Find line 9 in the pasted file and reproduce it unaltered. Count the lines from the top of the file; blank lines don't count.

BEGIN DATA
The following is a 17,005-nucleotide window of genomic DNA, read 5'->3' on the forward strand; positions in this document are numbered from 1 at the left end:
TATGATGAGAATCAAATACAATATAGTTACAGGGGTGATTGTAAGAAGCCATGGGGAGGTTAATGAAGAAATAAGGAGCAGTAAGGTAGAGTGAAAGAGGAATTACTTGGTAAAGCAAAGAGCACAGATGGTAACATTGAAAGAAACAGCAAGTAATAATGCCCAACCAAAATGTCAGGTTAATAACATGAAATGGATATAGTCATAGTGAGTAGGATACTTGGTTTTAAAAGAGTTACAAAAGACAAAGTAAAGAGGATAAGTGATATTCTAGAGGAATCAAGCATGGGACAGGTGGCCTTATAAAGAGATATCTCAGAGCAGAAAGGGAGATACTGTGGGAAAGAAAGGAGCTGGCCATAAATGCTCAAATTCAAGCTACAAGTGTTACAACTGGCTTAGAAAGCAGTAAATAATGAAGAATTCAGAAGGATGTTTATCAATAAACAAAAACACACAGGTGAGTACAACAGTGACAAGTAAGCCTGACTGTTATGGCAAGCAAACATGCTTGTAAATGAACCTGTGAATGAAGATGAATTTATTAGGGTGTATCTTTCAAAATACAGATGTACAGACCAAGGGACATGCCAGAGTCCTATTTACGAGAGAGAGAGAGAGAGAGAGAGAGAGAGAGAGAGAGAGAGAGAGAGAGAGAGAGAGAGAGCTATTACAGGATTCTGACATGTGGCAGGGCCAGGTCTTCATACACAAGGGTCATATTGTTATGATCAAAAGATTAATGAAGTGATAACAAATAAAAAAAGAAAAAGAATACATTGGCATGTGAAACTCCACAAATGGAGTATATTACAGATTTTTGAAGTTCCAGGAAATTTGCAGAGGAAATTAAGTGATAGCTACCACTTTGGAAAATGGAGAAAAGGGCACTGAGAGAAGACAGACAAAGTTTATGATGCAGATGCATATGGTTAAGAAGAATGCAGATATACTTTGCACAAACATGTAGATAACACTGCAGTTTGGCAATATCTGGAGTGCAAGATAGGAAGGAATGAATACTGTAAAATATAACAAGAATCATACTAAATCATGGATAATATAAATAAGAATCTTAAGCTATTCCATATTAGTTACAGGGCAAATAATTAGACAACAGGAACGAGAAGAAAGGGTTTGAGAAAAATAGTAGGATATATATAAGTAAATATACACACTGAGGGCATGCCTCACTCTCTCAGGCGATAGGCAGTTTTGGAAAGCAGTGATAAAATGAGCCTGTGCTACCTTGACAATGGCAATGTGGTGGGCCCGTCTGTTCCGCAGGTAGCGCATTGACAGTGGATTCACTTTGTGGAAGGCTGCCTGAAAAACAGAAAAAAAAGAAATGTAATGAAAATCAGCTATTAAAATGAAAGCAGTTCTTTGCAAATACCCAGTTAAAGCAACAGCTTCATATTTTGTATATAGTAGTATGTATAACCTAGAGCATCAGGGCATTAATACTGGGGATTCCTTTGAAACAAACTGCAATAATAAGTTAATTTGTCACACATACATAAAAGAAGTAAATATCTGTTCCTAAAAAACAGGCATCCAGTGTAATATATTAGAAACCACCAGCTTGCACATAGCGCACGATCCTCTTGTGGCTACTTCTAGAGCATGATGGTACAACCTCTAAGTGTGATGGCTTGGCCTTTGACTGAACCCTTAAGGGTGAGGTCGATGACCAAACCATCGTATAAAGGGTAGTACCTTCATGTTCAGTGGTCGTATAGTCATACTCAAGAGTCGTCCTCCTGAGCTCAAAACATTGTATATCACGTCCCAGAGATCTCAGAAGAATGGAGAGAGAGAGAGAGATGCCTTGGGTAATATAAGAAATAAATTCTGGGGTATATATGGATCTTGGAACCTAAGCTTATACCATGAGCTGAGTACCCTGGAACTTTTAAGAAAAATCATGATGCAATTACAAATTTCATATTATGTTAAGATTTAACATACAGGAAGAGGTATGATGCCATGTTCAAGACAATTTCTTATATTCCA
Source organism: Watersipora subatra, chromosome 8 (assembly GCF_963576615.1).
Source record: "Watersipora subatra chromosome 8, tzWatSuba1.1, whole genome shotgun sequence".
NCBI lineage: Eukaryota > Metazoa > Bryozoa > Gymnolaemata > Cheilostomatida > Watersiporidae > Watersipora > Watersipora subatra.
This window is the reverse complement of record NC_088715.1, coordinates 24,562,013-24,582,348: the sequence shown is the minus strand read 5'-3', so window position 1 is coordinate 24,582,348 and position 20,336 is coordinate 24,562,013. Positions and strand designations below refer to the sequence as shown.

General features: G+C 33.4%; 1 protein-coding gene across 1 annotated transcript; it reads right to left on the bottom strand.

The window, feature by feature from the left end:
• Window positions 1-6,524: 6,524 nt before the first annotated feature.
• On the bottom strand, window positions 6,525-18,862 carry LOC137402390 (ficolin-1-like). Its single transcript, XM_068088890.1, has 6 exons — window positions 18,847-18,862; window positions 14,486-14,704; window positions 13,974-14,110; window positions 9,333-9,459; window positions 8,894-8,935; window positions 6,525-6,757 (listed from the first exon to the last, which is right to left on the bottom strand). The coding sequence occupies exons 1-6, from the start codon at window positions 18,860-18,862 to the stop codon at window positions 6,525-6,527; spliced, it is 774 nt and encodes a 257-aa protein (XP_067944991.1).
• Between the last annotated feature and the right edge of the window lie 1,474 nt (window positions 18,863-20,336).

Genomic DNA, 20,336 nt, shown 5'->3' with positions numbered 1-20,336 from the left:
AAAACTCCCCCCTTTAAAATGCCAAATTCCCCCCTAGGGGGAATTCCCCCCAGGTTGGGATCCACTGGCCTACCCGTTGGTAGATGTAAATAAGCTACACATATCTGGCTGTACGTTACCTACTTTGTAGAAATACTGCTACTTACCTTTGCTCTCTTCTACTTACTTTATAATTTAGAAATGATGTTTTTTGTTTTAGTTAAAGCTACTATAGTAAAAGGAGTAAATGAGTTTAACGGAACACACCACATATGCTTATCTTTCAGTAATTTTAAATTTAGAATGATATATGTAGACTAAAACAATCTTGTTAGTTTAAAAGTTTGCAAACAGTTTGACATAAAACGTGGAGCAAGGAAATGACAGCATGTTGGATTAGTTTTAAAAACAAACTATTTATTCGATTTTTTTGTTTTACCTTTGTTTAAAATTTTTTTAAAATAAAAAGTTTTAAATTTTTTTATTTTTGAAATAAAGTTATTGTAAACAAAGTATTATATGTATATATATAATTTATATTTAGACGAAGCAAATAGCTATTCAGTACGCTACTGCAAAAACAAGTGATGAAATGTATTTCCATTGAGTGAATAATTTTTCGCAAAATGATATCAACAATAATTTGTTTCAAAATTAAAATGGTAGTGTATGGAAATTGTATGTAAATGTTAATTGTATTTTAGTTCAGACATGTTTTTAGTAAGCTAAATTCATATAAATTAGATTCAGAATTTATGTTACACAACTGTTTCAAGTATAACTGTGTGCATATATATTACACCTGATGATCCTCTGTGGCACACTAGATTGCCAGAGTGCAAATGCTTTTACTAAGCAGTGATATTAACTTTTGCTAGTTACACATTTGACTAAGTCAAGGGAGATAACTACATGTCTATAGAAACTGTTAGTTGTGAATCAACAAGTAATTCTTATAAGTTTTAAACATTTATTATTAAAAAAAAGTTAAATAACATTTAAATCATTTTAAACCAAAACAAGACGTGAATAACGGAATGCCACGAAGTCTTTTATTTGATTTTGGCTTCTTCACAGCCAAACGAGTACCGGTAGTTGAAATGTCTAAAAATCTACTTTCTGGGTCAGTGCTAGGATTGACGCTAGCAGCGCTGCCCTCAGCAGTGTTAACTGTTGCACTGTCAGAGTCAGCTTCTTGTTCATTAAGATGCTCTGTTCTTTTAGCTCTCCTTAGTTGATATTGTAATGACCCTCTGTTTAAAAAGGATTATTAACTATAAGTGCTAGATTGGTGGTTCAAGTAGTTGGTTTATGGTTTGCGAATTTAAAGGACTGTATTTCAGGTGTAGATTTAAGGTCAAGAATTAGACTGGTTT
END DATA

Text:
• Window positions 1-6,524: 6,524 nt before the first annotated feature.